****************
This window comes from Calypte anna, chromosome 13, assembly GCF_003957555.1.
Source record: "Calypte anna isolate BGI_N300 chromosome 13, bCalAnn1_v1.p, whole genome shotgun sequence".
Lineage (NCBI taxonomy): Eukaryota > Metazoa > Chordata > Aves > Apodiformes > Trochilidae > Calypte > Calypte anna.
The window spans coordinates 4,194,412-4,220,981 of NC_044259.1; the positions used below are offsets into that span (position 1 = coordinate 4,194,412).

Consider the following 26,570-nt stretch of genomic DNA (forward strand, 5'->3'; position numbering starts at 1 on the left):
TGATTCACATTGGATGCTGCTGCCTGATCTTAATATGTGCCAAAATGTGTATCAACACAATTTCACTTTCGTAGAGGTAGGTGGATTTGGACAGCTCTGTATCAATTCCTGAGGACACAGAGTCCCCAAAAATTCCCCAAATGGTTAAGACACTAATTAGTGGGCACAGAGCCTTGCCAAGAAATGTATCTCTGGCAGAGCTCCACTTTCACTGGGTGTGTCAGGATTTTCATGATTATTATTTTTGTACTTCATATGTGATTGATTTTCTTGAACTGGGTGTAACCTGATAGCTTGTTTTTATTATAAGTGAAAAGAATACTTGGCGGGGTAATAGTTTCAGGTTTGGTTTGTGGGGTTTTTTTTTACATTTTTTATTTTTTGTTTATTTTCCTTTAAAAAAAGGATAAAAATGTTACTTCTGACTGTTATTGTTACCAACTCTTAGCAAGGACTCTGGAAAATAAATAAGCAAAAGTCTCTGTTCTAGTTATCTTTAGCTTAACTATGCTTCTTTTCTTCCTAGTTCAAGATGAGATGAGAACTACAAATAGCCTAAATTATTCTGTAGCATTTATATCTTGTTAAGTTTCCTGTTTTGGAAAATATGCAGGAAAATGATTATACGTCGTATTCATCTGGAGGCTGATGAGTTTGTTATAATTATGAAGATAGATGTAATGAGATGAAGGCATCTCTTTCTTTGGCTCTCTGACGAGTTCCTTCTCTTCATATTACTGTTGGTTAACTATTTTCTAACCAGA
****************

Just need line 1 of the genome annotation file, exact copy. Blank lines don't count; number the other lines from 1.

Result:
This window comes from Calypte anna, chromosome 13, assembly GCF_003957555.1.